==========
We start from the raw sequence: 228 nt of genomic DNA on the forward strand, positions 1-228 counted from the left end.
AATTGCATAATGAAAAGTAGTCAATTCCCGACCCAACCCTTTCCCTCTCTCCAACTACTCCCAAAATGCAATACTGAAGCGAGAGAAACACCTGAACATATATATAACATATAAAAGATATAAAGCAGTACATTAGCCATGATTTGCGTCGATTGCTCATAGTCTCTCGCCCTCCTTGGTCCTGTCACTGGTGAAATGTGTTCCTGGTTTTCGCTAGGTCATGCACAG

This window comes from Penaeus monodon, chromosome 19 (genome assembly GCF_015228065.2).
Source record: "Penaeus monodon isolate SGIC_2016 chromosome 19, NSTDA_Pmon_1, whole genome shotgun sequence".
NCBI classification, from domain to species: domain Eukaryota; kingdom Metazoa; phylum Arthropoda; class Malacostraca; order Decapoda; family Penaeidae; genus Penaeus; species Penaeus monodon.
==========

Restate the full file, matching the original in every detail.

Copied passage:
We start from the raw sequence: 228 nt of genomic DNA on the forward strand, positions 1-228 counted from the left end.
AATTGCATAATGAAAAGTAGTCAATTCCCGACCCAACCCTTTCCCTCTCTCCAACTACTCCCAAAATGCAATACTGAAGCGAGAGAAACACCTGAACATATATATAACATATAAAAGATATAAAGCAGTACATTAGCCATGATTTGCGTCGATTGCTCATAGTCTCTCGCCCTCCTTGGTCCTGTCACTGGTGAAATGTGTTCCTGGTTTTCGCTAGGTCATGCACAG

This window comes from Penaeus monodon, chromosome 19 (genome assembly GCF_015228065.2).
Source record: "Penaeus monodon isolate SGIC_2016 chromosome 19, NSTDA_Pmon_1, whole genome shotgun sequence".
NCBI classification, from domain to species: domain Eukaryota; kingdom Metazoa; phylum Arthropoda; class Malacostraca; order Decapoda; family Penaeidae; genus Penaeus; species Penaeus monodon.